HEADACHE is amongst the commonest disorders to afflict Mankind. Yet a significantly large majority of people go untreated, under-treated, or inappropriately treated.
I will summarize here a few of the usual questions people ask me about headache, and then address these questions in the article here.
- Is my headache serious?
- Do I need to worry about my headache?
- How will I know that my headache is serious?
- When should I visit a doctor for my headache/
- Is my headache because of ….. ?
- I am the most chilled-out guy in the world, yet my doctor said I had stress-related headache?
- Am I getting headache because of my neck pain?
- Are there any foods that I should avoid to stop getting headache?
- When I get a headache, I feel as if my head is going to burst?
- I have been getting headache for ages and ages; I am worried I will suffer some brain damage or develop a brain tumor?
- My headaches are so frequent, I get it 3 – 4 days a week; I am scared I will get dementia?
A headache can be serious for various reasons; I think you are worried that there is some serious underlying problem in the head causing the headache; is that true? In that case, I have the following to say: Firstly, any episodes of headaches which are new or significantly different from previous headaches should be given due importance and evaluated, probably with a brain scan.
“Significantly different” needs to be qualified; say you have had attacks of headache for many years, which occur about once or twice a week on average, last for 10 – 12 hours, are associated with feelings of nausea, and during the episode you prefer to lie down quietly in bed, drawing the curtain, to avoid light and sound, because that worsens the pain. This description fits that of a Common Migraine, and since you have had it for many years that is the most likely diagnosis; any other cause such as a brain tumor would have caused you something more than just a headache, such as visual disturbance, fits or paralysis. Moreover, a brain tumor would be expected to be progressive, and not remain silent for long periods and only cause headache on some days of the weeks.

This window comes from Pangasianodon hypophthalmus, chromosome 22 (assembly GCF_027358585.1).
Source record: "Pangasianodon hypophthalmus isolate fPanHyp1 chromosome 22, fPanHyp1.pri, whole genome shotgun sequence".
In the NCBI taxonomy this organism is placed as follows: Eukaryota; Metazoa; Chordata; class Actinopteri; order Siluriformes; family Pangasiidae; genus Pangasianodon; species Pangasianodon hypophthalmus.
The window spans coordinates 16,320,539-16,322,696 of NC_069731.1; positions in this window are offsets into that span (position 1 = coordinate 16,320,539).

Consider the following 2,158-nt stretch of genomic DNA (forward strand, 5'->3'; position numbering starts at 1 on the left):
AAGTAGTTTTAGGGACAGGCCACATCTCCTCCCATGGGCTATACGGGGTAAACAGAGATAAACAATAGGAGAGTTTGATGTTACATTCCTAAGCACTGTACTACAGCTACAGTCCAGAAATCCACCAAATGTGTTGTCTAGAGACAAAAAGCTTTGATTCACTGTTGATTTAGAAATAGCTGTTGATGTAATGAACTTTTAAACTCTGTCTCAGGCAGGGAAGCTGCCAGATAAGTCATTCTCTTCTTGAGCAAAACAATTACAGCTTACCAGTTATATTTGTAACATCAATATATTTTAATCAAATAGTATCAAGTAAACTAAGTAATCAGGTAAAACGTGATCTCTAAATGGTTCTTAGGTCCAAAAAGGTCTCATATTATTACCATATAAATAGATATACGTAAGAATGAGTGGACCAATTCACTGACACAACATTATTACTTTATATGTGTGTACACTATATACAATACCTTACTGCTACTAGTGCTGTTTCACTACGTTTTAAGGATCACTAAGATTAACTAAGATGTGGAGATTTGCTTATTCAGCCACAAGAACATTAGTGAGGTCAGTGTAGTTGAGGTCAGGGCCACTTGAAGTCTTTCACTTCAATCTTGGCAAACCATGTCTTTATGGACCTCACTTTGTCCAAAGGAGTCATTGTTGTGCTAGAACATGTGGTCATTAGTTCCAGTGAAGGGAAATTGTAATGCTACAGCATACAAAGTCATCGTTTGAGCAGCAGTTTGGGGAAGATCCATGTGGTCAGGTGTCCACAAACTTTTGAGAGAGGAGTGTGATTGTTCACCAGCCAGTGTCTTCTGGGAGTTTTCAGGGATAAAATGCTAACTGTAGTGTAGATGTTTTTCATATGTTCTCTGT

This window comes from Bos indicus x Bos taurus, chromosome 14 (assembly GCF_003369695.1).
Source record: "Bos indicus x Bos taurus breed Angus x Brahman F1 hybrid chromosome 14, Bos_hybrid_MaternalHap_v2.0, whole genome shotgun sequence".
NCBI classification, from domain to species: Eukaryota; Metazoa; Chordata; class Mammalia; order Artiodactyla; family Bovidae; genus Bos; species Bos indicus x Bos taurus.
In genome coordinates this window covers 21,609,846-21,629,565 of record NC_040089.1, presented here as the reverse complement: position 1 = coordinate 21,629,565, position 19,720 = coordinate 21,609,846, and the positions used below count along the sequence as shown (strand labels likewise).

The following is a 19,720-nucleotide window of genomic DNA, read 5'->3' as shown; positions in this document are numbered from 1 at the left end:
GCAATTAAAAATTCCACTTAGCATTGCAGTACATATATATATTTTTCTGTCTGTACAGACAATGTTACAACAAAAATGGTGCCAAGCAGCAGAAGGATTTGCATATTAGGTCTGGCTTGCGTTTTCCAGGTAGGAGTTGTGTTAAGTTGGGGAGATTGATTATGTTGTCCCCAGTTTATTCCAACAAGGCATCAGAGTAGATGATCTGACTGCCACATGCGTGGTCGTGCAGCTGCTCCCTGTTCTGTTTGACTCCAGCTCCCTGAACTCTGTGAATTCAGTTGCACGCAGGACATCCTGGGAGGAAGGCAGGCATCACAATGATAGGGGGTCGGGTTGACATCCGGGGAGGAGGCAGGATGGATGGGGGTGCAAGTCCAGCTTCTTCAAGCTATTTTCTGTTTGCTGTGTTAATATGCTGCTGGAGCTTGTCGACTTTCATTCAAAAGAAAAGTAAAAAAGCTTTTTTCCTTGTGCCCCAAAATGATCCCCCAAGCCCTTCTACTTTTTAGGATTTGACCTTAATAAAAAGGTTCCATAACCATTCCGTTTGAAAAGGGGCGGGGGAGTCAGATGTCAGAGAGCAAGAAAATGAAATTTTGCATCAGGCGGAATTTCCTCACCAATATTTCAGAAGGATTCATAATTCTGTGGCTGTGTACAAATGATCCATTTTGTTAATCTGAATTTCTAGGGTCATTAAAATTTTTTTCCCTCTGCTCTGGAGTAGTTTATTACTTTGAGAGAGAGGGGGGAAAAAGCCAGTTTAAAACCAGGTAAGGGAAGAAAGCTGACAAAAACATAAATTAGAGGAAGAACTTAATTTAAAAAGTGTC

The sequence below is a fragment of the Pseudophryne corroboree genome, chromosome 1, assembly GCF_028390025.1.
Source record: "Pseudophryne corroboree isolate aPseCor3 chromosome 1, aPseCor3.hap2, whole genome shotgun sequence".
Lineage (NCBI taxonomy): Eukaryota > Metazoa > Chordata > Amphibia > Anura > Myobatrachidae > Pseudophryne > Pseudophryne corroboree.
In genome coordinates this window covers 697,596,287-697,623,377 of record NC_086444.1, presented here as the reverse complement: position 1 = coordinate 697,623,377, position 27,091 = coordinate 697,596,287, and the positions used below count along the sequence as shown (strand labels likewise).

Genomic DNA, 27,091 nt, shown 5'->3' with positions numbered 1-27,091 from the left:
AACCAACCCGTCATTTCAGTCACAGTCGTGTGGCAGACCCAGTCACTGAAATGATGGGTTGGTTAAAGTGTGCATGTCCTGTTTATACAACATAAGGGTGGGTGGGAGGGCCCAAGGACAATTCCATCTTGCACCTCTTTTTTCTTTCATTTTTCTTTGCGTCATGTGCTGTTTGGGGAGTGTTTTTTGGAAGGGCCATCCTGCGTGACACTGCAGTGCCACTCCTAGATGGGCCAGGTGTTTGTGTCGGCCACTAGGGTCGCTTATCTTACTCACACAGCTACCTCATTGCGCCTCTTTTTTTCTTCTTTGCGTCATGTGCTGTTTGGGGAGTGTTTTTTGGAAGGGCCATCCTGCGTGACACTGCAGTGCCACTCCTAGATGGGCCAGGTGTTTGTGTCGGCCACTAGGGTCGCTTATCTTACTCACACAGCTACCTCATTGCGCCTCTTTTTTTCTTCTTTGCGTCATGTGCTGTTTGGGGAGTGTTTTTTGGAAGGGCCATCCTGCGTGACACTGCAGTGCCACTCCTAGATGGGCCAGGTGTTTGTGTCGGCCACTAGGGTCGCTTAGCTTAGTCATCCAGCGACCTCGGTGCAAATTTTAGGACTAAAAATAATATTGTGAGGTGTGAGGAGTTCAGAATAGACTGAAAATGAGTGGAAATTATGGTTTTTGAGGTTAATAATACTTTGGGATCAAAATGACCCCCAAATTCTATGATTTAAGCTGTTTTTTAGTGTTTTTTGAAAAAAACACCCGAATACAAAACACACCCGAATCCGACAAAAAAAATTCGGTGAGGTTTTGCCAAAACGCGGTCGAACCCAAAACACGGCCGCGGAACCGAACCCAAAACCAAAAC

Now let us say that there has been a change; the frequency has gone up; or it could be that you are now not getting benefit from medicines which were effective before, and the headache recurs for 2 to 3 days. Or, the headache used to be one or the other side of the head, but since the last few weeks or months, the headache is only on the same side of the head.
The description of a headache is based on the following parameters: frequency, severity/intensity of pain, duration, location, associated symptoms – including nausea, vomiting, photophobia (dislike for bright lights), or phonophobia (dislike for sounds). A significant departure from the usual headache that you have rings an alarm bell and the neurologist would then want to evaluate with a CT scan and rule out a brain condition like a tumor.
Having said this, let me also state for the record that these points are only arguments for or against considering a serious underlying condition, and of themselves do not constitute proof. In this day of Evidence-based medicine, it is important for all concerned to collect data and document whatever is found, so that future course of action would be guided better. Even if you have a change in the pattern of an existing headache, that in itself does not constitute proof that a serious cause such as a brain tumor exists.
Let me also reiterate that a headache can be considered serious for reasons other than simply the threat they pose to your life. For example, headaches significantly impair the quality of life; they can decrease our efficiency and speed at work, and also negatively affect our enjoyment of life in general. This can lead to problems at the workplace or in our relationships; for this reason alone, one needs to pay attention to headaches and avail treatment.
A headache can be because of many different reasons, and since treatment can only properly begin after identifying the cause, the physician has to go through the “Diagnostic process”, without which the physician may not be in a position to answer all the various questions. Without this evaluation, the doctor can only talk in a general way or make some intelligent guesses based on the common conditions which cause headache in a person of your age and gender.
You also need to understand the difference between an underlying cause (disease) for a headache, and a trigger – which is the immediate cause for an attack of headache. For example, MIGRAINE is the underlying cause for a headache, but there could be various triggers such as a stressful event or disturbance of sleep.
The underlying diagnosis (here, migraine) dictates treatment and decides prognosis; the trigger is something you could try to avoid in future.
There is also a worry that people tend to have – that repeated episodes somehow damage the brain, and that they may lead to neurodegeneration, dementia, stroke, or brain tumor. First of all, this has never been proven to be so. There is some amount of literature on research in this aspect of the problem, and none of this has supported a link between headache and all the conditions mentioned.
Migraine and stroke are both common problems, and occur together in a significant number of people; the same applies for epilepsy and migraine. The evidence proving a causative link between migraine and stroke, and migraine and epilepsy, is not convincing, and definitely not conclusive. Hence, the scientific position on this point is that migraine does not seem to contribute to these conditions.